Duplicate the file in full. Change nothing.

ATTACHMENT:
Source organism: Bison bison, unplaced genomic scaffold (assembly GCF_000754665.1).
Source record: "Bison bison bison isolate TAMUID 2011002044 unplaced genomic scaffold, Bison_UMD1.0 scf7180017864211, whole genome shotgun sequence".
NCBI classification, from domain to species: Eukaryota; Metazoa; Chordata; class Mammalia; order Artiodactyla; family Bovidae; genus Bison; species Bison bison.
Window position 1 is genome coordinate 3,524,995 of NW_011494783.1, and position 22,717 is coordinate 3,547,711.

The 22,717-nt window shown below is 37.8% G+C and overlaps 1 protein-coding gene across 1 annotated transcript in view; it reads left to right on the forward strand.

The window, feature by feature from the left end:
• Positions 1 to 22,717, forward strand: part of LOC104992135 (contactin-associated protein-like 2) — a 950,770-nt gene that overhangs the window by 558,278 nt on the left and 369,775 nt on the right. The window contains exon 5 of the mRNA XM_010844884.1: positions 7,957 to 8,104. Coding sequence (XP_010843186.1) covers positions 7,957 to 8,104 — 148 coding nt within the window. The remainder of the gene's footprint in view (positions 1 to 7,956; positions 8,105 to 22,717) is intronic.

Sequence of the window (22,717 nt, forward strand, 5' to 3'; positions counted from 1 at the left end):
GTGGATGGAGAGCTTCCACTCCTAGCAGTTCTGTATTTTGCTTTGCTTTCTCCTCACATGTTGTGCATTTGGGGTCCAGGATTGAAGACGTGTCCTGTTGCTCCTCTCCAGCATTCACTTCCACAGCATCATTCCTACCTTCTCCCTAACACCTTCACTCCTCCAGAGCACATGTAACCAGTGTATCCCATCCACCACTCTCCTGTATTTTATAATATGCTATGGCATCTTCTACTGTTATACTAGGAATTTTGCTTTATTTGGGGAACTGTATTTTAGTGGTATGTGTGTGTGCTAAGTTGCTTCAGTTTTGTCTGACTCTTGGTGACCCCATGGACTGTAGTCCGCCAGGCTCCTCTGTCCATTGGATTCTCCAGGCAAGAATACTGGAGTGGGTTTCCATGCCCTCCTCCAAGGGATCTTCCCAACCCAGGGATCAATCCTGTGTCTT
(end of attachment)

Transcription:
Source organism: Bison bison, unplaced genomic scaffold (assembly GCF_000754665.1).
Source record: "Bison bison bison isolate TAMUID 2011002044 unplaced genomic scaffold, Bison_UMD1.0 scf7180017864211, whole genome shotgun sequence".
NCBI classification, from domain to species: Eukaryota; Metazoa; Chordata; class Mammalia; order Artiodactyla; family Bovidae; genus Bison; species Bison bison.
Window position 1 is genome coordinate 3,524,995 of NW_011494783.1, and position 22,717 is coordinate 3,547,711.

The 22,717-nt window shown below is 37.8% G+C and overlaps 1 protein-coding gene across 1 annotated transcript in view; it reads left to right on the forward strand.

The window, feature by feature from the left end:
• Positions 1 to 22,717, forward strand: part of LOC104992135 (contactin-associated protein-like 2) — a 950,770-nt gene that overhangs the window by 558,278 nt on the left and 369,775 nt on the right. The window contains exon 5 of the mRNA XM_010844884.1: positions 7,957 to 8,104. Coding sequence (XP_010843186.1) covers positions 7,957 to 8,104 — 148 coding nt within the window. The remainder of the gene's footprint in view (positions 1 to 7,956; positions 8,105 to 22,717) is intronic.

Sequence of the window (22,717 nt, forward strand, 5' to 3'; positions counted from 1 at the left end):
GTGGATGGAGAGCTTCCACTCCTAGCAGTTCTGTATTTTGCTTTGCTTTCTCCTCACATGTTGTGCATTTGGGGTCCAGGATTGAAGACGTGTCCTGTTGCTCCTCTCCAGCATTCACTTCCACAGCATCATTCCTACCTTCTCCCTAACACCTTCACTCCTCCAGAGCACATGTAACCAGTGTATCCCATCCACCACTCTCCTGTATTTTATAATATGCTATGGCATCTTCTACTGTTATACTAGGAATTTTGCTTTATTTGGGGAACTGTATTTTAGTGGTATGTGTGTGTGCTAAGTTGCTTCAGTTTTGTCTGACTCTTGGTGACCCCATGGACTGTAGTCCGCCAGGCTCCTCTGTCCATTGGATTCTCCAGGCAAGAATACTGGAGTGGGTTTCCATGCCCTCCTCCAAGGGATCTTCCCAACCCAGGGATCAATCCTGTGTCTT